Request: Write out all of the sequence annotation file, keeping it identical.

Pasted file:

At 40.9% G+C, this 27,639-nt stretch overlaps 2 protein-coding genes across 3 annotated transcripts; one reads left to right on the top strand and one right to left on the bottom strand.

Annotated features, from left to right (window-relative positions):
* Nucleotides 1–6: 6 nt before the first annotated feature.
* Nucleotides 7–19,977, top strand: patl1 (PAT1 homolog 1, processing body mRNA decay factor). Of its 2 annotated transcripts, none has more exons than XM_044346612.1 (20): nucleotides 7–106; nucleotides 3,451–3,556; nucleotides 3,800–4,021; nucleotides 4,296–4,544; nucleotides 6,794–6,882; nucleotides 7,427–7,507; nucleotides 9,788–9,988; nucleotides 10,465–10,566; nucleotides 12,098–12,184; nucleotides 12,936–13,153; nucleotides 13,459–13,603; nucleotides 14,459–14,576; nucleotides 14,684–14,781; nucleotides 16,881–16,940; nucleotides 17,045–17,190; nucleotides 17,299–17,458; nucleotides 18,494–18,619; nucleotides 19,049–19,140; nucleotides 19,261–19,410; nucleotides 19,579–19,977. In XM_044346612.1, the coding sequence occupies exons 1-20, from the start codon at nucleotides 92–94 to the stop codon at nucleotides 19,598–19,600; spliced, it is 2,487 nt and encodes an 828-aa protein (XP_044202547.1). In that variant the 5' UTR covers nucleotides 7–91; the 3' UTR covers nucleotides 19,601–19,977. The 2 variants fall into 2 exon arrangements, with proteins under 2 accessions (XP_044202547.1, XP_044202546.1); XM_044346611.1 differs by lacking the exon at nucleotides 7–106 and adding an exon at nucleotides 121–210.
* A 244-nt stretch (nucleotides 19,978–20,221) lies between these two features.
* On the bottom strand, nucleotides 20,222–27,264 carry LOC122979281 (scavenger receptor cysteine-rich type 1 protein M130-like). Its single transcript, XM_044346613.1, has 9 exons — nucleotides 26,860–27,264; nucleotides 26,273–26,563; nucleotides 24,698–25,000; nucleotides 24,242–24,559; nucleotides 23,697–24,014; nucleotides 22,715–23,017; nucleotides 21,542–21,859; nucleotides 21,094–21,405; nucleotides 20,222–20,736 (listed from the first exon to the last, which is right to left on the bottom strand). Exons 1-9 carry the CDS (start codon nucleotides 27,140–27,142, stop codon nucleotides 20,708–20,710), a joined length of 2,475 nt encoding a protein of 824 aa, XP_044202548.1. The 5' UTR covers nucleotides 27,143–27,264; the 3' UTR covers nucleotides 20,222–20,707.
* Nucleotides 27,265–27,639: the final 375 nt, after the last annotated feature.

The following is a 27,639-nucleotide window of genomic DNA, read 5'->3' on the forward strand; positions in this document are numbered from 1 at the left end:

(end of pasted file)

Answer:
At 40.9% G+C, this 27,639-nt stretch overlaps 2 protein-coding genes across 3 annotated transcripts; one reads left to right on the top strand and one right to left on the bottom strand.

Annotated features, from left to right (window-relative positions):
* Nucleotides 1–6: 6 nt before the first annotated feature.
* Nucleotides 7–19,977, top strand: patl1 (PAT1 homolog 1, processing body mRNA decay factor). Of its 2 annotated transcripts, none has more exons than XM_044346612.1 (20): nucleotides 7–106; nucleotides 3,451–3,556; nucleotides 3,800–4,021; nucleotides 4,296–4,544; nucleotides 6,794–6,882; nucleotides 7,427–7,507; nucleotides 9,788–9,988; nucleotides 10,465–10,566; nucleotides 12,098–12,184; nucleotides 12,936–13,153; nucleotides 13,459–13,603; nucleotides 14,459–14,576; nucleotides 14,684–14,781; nucleotides 16,881–16,940; nucleotides 17,045–17,190; nucleotides 17,299–17,458; nucleotides 18,494–18,619; nucleotides 19,049–19,140; nucleotides 19,261–19,410; nucleotides 19,579–19,977. In XM_044346612.1, the coding sequence occupies exons 1-20, from the start codon at nucleotides 92–94 to the stop codon at nucleotides 19,598–19,600; spliced, it is 2,487 nt and encodes an 828-aa protein (XP_044202547.1). In that variant the 5' UTR covers nucleotides 7–91; the 3' UTR covers nucleotides 19,601–19,977. The 2 variants fall into 2 exon arrangements, with proteins under 2 accessions (XP_044202547.1, XP_044202546.1); XM_044346611.1 differs by lacking the exon at nucleotides 7–106 and adding an exon at nucleotides 121–210.
* A 244-nt stretch (nucleotides 19,978–20,221) lies between these two features.
* On the bottom strand, nucleotides 20,222–27,264 carry LOC122979281 (scavenger receptor cysteine-rich type 1 protein M130-like). Its single transcript, XM_044346613.1, has 9 exons — nucleotides 26,860–27,264; nucleotides 26,273–26,563; nucleotides 24,698–25,000; nucleotides 24,242–24,559; nucleotides 23,697–24,014; nucleotides 22,715–23,017; nucleotides 21,542–21,859; nucleotides 21,094–21,405; nucleotides 20,222–20,736 (listed from the first exon to the last, which is right to left on the bottom strand). Exons 1-9 carry the CDS (start codon nucleotides 27,140–27,142, stop codon nucleotides 20,708–20,710), a joined length of 2,475 nt encoding a protein of 824 aa, XP_044202548.1. The 5' UTR covers nucleotides 27,143–27,264; the 3' UTR covers nucleotides 20,222–20,707.
* Nucleotides 27,265–27,639: the final 375 nt, after the last annotated feature.

The following is a 27,639-nucleotide window of genomic DNA, read 5'->3' on the forward strand; positions in this document are numbered from 1 at the left end: